Michael Cimino Jay Cocks - Essay

Jay Cocks

(Contemporary Literary Criticism)

The best thing … about Thunderbolt and Lightfoot is its quality of going over familiar territory and coming up with things never quite expected. This is Director-Writer Michael Cimino's first film, and he demonstrates a scrupulously controlled style that lends sinew even to such usually dreary scenes as the preparations for the robbery and strategies of escape.

In his feeling for the almost reflexive defenses of masculine camaraderie and for its excesses, with his eye and grudging affection for Western lowlife, Cimino has an obvious affinity for the work of Sam Peckinpah. What really animates Thunderbolt and Lightfoot, though, and makes it distinctive is its shellbursts of lunatic comedy…. This movie adeptly creates the sort of antic cartoon world where crooks case the getaway route in ice cream carts, disarm a security guard by dressing in drag, and break into a bank vault by the simple expedient of blasting it with an enormous antitank gun.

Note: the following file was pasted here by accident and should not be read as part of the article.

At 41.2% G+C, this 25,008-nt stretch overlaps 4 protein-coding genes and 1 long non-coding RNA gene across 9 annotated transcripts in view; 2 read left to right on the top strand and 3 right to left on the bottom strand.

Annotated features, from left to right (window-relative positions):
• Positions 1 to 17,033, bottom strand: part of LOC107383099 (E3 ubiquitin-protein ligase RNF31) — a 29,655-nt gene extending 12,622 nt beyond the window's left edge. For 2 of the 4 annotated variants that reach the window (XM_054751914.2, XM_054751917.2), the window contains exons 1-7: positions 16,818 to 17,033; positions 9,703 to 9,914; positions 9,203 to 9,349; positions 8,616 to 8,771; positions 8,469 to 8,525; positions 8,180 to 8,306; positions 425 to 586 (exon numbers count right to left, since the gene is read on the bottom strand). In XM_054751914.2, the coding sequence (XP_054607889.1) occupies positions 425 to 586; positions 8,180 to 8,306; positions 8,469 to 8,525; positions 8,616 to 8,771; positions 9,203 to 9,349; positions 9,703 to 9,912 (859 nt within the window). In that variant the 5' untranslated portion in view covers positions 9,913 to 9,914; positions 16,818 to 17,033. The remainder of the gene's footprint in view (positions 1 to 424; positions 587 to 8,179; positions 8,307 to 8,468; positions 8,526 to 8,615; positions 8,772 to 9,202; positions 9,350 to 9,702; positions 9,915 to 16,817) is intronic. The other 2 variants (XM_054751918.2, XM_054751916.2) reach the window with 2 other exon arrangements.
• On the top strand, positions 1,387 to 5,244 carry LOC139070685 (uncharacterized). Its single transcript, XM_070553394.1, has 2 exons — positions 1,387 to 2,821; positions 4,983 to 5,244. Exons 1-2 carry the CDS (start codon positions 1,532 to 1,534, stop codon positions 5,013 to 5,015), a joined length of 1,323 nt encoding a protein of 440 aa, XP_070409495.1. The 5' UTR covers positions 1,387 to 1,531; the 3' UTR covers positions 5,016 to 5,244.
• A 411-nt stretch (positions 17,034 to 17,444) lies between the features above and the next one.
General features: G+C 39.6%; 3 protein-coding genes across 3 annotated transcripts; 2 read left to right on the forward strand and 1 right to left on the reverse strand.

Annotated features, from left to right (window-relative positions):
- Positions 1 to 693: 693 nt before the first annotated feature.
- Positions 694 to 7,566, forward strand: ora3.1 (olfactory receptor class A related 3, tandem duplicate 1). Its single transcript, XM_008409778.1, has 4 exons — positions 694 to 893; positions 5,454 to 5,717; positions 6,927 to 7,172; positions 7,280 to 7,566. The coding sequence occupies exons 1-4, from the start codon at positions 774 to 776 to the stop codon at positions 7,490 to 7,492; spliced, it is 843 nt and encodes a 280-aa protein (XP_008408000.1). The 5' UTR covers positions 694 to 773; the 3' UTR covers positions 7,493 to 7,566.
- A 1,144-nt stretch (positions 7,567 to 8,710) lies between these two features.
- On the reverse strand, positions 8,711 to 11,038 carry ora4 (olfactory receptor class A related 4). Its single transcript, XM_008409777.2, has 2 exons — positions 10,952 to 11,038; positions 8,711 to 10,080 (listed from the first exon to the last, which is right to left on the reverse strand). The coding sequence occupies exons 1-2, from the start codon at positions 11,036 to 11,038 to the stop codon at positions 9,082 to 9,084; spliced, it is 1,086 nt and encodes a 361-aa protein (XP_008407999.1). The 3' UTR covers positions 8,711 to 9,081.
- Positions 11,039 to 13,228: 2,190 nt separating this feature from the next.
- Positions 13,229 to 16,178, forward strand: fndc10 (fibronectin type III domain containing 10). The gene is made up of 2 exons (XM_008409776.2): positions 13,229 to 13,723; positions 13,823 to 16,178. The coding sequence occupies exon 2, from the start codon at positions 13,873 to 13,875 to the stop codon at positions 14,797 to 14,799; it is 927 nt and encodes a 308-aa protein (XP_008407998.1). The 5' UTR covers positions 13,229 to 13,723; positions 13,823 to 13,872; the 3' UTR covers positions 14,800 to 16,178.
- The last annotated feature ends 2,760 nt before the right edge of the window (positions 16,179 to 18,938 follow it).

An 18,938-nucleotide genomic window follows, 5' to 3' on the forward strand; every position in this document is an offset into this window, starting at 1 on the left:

The movie is shaky when the friendship between Thunderbolt and Lightfoot is sentimentalized, and at the end, when invention gives in to a mawkish resolution…. Cimino himself renders most of the movie with enough cunning to make it one of the most ebullient and eccentric diversions around.

Jay Cocks, "Ebullient Heist," in Time (reprinted by permission from Time, The Weekly Newsmagazine; copyright Time Inc. 1974), Vol. 103, No. 23, June 10, 1974, p. 83.